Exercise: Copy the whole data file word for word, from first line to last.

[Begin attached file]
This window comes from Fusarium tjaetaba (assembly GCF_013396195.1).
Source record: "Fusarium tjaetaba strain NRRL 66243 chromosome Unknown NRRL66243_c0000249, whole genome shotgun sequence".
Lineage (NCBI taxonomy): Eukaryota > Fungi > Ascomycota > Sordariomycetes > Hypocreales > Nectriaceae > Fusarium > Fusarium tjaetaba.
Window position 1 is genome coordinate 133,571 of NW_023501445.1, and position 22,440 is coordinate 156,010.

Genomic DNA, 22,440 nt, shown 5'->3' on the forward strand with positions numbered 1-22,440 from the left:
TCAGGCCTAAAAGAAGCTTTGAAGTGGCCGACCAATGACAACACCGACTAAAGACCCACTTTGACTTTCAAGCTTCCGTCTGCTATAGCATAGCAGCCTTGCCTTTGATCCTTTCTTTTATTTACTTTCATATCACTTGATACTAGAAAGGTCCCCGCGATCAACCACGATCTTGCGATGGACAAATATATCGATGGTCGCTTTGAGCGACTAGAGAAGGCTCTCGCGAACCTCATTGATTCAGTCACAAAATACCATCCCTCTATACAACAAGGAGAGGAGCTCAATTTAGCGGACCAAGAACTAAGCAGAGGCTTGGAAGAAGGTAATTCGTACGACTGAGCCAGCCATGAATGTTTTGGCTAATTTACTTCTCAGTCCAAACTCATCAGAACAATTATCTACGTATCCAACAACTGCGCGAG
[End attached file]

This window comes from Fusarium tjaetaba (assembly GCF_013396195.1).
Source record: "Fusarium tjaetaba strain NRRL 66243 chromosome Unknown NRRL66243_c0000249, whole genome shotgun sequence".
Lineage (NCBI taxonomy): Eukaryota > Fungi > Ascomycota > Sordariomycetes > Hypocreales > Nectriaceae > Fusarium > Fusarium tjaetaba.
Window position 1 is genome coordinate 133,571 of NW_023501445.1, and position 22,440 is coordinate 156,010.

Genomic DNA, 22,440 nt, shown 5'->3' on the forward strand with positions numbered 1-22,440 from the left:
TCAGGCCTAAAAGAAGCTTTGAAGTGGCCGACCAATGACAACACCGACTAAAGACCCACTTTGACTTTCAAGCTTCCGTCTGCTATAGCATAGCAGCCTTGCCTTTGATCCTTTCTTTTATTTACTTTCATATCACTTGATACTAGAAAGGTCCCCGCGATCAACCACGATCTTGCGATGGACAAATATATCGATGGTCGCTTTGAGCGACTAGAGAAGGCTCTCGCGAACCTCATTGATTCAGTCACAAAATACCATCCCTCTATACAACAAGGAGAGGAGCTCAATTTAGCGGACCAAGAACTAAGCAGAGGCTTGGAAGAAGGTAATTCGTACGACTGAGCCAGCCATGAATGTTTTGGCTAATTTACTTCTCAGTCCAAACTCATCAGAACAATTATCTACGTATCCAACAACTGCGCGAG